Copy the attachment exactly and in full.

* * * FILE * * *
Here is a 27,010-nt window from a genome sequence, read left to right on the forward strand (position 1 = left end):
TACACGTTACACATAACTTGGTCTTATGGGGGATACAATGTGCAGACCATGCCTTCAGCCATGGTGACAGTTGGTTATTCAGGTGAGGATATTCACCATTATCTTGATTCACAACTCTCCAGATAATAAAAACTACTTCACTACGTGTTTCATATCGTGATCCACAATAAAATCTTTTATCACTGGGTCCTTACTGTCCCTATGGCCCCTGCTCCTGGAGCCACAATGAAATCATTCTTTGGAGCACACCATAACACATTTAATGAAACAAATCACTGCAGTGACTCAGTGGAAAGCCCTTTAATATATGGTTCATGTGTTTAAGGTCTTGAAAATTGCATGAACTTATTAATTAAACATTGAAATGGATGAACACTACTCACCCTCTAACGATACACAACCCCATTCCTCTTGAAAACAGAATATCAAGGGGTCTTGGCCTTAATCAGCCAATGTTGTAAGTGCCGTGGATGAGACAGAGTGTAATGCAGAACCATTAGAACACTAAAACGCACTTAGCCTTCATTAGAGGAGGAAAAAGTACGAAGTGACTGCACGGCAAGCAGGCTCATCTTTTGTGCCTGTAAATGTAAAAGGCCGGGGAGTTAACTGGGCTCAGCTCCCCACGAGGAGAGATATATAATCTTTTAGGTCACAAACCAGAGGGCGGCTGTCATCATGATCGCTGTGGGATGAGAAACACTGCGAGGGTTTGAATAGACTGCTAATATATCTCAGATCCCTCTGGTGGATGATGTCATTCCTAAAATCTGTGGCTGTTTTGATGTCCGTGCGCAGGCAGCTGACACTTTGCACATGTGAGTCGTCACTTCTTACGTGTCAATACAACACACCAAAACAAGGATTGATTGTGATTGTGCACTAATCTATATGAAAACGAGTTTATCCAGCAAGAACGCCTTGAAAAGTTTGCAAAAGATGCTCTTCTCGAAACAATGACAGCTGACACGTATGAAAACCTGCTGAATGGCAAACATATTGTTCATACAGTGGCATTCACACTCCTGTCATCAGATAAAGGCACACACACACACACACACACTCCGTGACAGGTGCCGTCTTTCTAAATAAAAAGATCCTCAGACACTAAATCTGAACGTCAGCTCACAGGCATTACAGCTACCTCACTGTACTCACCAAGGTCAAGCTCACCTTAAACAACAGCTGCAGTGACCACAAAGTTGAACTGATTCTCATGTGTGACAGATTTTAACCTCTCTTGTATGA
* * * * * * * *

Here is a 27,010-nt window from a genome sequence, read left to right on the forward strand (position 1 = left end):
TACACGTTACACATAACTTGGTCTTATGGGGGATACAATGTGCAGACCATGCCTTCAGCCATGGTGACAGTTGGTTATTCAGGTGAGGATATTCACCATTATCTTGATTCACAACTCTCCAGATAATAAAAACTACTTCACTACGTGTTTCATATCGTGATCCACAATAAAATCTTTTATCACTGGGTCCTTACTGTCCCTATGGCCCCTGCTCCTGGAGCCACAATGAAATCATTCTTTGGAGCACACCATAACACATTTAATGAAACAAATCACTGCAGTGACTCAGTGGAAAGCCCTTTAATATATGGTTCATGTGTTTAAGGTCTTGAAAATTGCATGAACTTATTAATTAAACATTGAAATGGATGAACACTACTCACCCTCTAACGATACACAACCCCATTCCTCTTGAAAACAGAATATCAAGGGGTCTTGGCCTTAATCAGCCAATGTTGTAAGTGCCGTGGATGAGACAGAGTGTAATGCAGAACCATTAGAACACTAAAACGCACTTAGCCTTCATTAGAGGAGGAAAAAGTACGAAGTGACTGCACGGCAAGCAGGCTCATCTTTTGTGCCTGTAAATGTAAAAGGCCGGGGAGTTAACTGGGCTCAGCTCCCCACGAGGAGAGATATATAATCTTTTAGGTCACAAACCAGAGGGCGGCTGTCATCATGATCGCTGTGGGATGAGAAACACTGCGAGGGTTTGAATAGACTGCTAATATATCTCAGATCCCTCTGGTGGATGATGTCATTCCTAAAATCTGTGGCTGTTTTGATGTCCGTGCGCAGGCAGCTGACACTTTGCACATGTGAGTCGTCACTTCTTACGTGTCAATACAACACACCAAAACAAGGATTGATTGTGATTGTGCACTAATCTATATGAAAACGAGTTTATCCAGCAAGAACGCCTTGAAAAGTTTGCAAAAGATGCTCTTCTCGAAACAATGACAGCTGACACGTATGAAAACCTGCTGAATGGCAAACATATTGTTCATACAGTGGCATTCACACTCCTGTCATCAGATAAAGGCACACACACACACACACACACTCCGTGACAGGTGCCGTCTTTCTAAATAAAAAGATCCTCAGACACTAAATCTGAACGTCAGCTCACAGGCATTACAGCTACCTCACTGTACTCACCAAGGTCAAGCTCACCTTAAACAACAGCTGCAGTGACCACAAAGTTGAACTGATTCTCATGTGTGACAGATTTTAACCTCTCTTGTATGA